Six Months Later, Six Lessons Learned

In May I moved a tassel and was expected to be a ‘grown up’. I am not a grown up. I still eat string cheese so I can pull it apart, hope to be a Disney princess one day and use words like poopy in daily conversations.

Regardless of my obvious denial, I have done a lot of said growing up in the time since my last class. I accepted my first full time position, six hours away from home. I started my retirement fund, got my own insurance and started paying for most of my bills. Nick and I made the decision to bring another four-legged life into our family. Then, for the first time I had to help make the decision to say good bye.

Though I am still in daily turmoil over being an adult and believing that my stuffed animals come to life when I leave, I wanted to share some of the things that I have learned over the last six months.

1. Stop comparing yourself to others. You have heard this before but it took me until after school to realize it. While looking for a job, I saw friend, after peer, after acquaintance post about their new position. I thought to myself, ‘I am just as good as them, how did THEY get a job already?” Stop being mean and stop comparing. Worry about what you need to work on to succeed instead of feeling bad for yourself. It might take longer and it might be a different path than others but please spend your energy on bettering yourself instead of looking at only what others let you see and then in turn seeing absences in your life.

2. Turn it off. Put down the phone and don’t watch the next episode on Netflix. I stopped taking my phone on walks with my dog and it provides me time in the day to hear my thoughts and just be. I used to get anxiety without my device and admittedly, I think we all do at least a little bit but just trust me. It feels good not waiting, checking and worrying. No email is worth always being stressed all the time. Read before you go to bed. Write in a journal. Go on a walk. Jump out of a plane. Sit on your porch and drink a beer without taking a picture of it. Really experience something. Try something new if you can and I promise you will learn about yourself and enjoy it.

3. Relationships are hard. I am no expert in this field. I have realized that I let many good friendships go over stupid things, but I have learned that you need to make time for people who care about you. Whether it’s friendships, partners or family, fights happen. Apologize. Send random texts, write holiday cards or post stupid pictures on their Facebook wall. Sometimes I have to write it in my planner but it doesn’t matter how you remember, just do it. I try to call both my grandmas every weekend and Skype with my dad on Sundays, not just when I need something. Make time for new friends too. Moving far away has been hard on the social butterfly within me. Friends aren’t going to appear in your classroom anymore.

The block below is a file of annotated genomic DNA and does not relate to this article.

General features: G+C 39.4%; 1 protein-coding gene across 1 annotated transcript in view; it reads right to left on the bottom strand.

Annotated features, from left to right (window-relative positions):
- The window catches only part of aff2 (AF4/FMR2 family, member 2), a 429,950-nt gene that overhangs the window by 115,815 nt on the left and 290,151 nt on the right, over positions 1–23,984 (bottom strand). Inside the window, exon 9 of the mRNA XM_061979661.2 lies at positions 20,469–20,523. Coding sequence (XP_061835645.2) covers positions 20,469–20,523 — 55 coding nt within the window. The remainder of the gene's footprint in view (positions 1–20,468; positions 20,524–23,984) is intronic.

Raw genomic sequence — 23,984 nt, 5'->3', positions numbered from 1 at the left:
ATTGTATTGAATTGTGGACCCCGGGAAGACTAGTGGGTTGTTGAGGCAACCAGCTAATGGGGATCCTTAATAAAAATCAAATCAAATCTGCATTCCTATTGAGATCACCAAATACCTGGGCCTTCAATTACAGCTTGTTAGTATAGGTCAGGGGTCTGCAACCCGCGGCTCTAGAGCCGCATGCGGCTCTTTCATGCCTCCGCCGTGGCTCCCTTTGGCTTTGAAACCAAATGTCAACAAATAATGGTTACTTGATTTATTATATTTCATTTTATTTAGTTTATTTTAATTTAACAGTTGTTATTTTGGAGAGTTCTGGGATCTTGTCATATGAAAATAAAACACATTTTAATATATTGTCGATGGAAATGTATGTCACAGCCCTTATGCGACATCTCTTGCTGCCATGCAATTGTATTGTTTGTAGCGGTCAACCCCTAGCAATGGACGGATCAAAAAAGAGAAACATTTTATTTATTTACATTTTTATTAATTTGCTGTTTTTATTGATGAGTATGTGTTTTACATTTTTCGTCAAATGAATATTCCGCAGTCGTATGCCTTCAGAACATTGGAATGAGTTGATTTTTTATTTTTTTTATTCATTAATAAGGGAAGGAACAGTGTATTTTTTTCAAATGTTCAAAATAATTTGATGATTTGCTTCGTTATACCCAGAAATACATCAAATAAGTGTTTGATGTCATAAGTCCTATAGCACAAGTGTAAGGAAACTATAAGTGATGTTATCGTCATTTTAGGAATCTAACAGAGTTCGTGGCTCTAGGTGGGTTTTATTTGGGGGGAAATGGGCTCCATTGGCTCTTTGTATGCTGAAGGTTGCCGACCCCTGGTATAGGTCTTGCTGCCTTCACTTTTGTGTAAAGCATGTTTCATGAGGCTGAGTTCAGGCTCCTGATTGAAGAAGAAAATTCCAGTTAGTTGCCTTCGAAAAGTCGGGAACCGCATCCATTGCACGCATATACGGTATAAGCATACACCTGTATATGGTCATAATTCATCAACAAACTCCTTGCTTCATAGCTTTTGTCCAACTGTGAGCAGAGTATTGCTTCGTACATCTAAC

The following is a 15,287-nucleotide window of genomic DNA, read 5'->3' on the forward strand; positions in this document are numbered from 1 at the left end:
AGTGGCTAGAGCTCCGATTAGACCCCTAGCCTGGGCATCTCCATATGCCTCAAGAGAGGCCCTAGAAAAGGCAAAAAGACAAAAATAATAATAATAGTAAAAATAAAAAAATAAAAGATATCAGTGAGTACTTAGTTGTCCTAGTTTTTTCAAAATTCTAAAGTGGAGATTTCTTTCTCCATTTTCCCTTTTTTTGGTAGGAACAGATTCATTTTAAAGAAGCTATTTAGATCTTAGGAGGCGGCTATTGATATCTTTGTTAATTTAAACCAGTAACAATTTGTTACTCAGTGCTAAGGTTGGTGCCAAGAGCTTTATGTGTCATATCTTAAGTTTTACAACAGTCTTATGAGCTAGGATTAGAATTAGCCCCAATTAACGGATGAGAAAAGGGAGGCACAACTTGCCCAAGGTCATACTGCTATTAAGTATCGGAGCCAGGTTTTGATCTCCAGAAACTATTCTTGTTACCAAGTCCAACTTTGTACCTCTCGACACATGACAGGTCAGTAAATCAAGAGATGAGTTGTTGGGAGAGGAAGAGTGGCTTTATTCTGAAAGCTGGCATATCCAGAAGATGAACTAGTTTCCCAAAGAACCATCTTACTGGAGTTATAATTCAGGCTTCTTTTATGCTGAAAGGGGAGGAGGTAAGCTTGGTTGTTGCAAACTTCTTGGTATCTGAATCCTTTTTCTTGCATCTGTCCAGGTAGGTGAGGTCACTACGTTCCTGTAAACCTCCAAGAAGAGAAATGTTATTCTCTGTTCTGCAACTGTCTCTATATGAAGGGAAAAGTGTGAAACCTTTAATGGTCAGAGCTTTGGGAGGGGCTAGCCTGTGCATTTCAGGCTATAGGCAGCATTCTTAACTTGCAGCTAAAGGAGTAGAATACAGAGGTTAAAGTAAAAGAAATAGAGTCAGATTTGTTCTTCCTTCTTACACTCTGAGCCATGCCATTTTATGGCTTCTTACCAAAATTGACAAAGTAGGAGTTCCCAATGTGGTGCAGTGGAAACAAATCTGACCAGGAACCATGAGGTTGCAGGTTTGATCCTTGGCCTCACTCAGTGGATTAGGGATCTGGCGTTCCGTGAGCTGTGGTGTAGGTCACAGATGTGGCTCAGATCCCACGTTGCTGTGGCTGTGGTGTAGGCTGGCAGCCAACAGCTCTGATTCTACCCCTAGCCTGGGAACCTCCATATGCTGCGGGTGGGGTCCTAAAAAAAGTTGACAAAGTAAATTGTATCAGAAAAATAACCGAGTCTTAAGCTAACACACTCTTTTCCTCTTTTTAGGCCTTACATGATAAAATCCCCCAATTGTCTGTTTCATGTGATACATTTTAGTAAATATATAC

4. Mo’ money, mo’ management. This is a boring one but I am to the point in my life that I don’t actually want my parents paying for everything and that requires a plan. (I mean presents and trips to the grocery store when they are visiting are still totally exceptable) I have my bank app, an excel sheet and I set budgets, plans and goals. Maybe it was moving into a one bedroom apartment or maybe it was growing up but I realized I have a lot of stuff and that is not what makes me happy. I still have to think to myself, do I need this and if the answer is no, do I really WANT this. Eating out is my biggest struggle now, you will always have a weakness. That is why you must manage.

5. Learning is your now responsibility. After the tests, studying, reading and papers no will tell you that it is time again to pick up a book. You could go years without listening to another lecture but you shouldn’t. Even if it’s attending a play, visiting a museum or watching YouTube videos for beginning knitters, continue learning. Keep pushing yourself to be a better person and to help those around you be better. Think seriously about a resolution and work towards improvement and knowledge. Just because you aren’t getting the grade doesn’t mean sitting through a seminar, training or just trail and error won’t help you. There is no excuse for being ignorant. You have time to learn whatever you want now, take that opportunity.

6. Dreams change. In college I wanted to be a bad ass business woman. After realizing that my volunteer work gave me more satisfaction than ad work, my dreams began to change. I became more interested in non-profits and using my skills from school to help animal organizations. Did I change? Not really. I still love advertising and all the other things listed below my name at the top of the page. Just my end goal and the path I need to get there. Our generation is told to follow their dreams and I too was engulfed in this mentality until I read this post entitled, Why You Can’t Always Do What You Love. Most adults today have given up on their deep down dreams. Most people my age will settle too. Your first, second and even third job won’t be the fire in your heart and that is not something to be ashamed of because maybe your dreams changed too. The difference between settling and changing is the fight for it. Have a plan for your future but remember there might be something, waiting, just around the river bend that could change what you really want out of your own fairytale.

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